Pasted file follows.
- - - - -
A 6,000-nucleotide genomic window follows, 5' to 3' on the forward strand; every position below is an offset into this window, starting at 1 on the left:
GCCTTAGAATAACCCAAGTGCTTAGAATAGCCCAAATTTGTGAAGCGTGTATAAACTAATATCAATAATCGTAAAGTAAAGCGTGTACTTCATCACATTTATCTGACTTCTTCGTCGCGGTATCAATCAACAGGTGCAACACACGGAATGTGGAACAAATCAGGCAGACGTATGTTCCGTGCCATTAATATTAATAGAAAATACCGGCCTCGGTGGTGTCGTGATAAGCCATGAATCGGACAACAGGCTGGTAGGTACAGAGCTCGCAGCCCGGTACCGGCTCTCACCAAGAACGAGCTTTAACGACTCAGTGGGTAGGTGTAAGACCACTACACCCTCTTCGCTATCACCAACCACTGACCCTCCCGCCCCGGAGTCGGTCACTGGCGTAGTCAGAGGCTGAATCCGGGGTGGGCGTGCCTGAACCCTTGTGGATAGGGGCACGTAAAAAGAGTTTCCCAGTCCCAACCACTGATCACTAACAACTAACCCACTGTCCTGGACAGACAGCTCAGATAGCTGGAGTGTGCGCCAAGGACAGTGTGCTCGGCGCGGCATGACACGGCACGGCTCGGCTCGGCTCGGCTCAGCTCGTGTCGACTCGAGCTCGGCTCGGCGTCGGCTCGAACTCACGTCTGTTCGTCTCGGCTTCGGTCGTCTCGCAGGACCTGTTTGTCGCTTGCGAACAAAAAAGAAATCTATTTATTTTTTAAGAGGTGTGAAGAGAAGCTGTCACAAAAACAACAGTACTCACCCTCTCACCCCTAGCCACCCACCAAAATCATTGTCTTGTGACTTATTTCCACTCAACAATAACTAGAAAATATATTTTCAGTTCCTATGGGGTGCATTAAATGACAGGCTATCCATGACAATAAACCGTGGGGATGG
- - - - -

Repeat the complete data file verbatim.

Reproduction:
A 6,000-nucleotide genomic window follows, 5' to 3' on the forward strand; every position below is an offset into this window, starting at 1 on the left:
GCCTTAGAATAACCCAAGTGCTTAGAATAGCCCAAATTTGTGAAGCGTGTATAAACTAATATCAATAATCGTAAAGTAAAGCGTGTACTTCATCACATTTATCTGACTTCTTCGTCGCGGTATCAATCAACAGGTGCAACACACGGAATGTGGAACAAATCAGGCAGACGTATGTTCCGTGCCATTAATATTAATAGAAAATACCGGCCTCGGTGGTGTCGTGATAAGCCATGAATCGGACAACAGGCTGGTAGGTACAGAGCTCGCAGCCCGGTACCGGCTCTCACCAAGAACGAGCTTTAACGACTCAGTGGGTAGGTGTAAGACCACTACACCCTCTTCGCTATCACCAACCACTGACCCTCCCGCCCCGGAGTCGGTCACTGGCGTAGTCAGAGGCTGAATCCGGGGTGGGCGTGCCTGAACCCTTGTGGATAGGGGCACGTAAAAAGAGTTTCCCAGTCCCAACCACTGATCACTAACAACTAACCCACTGTCCTGGACAGACAGCTCAGATAGCTGGAGTGTGCGCCAAGGACAGTGTGCTCGGCGCGGCATGACACGGCACGGCTCGGCTCGGCTCGGCTCAGCTCGTGTCGACTCGAGCTCGGCTCGGCGTCGGCTCGAACTCACGTCTGTTCGTCTCGGCTTCGGTCGTCTCGCAGGACCTGTTTGTCGCTTGCGAACAAAAAAGAAATCTATTTATTTTTTAAGAGGTGTGAAGAGAAGCTGTCACAAAAACAACAGTACTCACCCTCTCACCCCTAGCCACCCACCAAAATCATTGTCTTGTGACTTATTTCCACTCAACAATAACTAGAAAATATATTTTCAGTTCCTATGGGGTGCATTAAATGACAGGCTATCCATGACAATAAACCGTGGGGATGG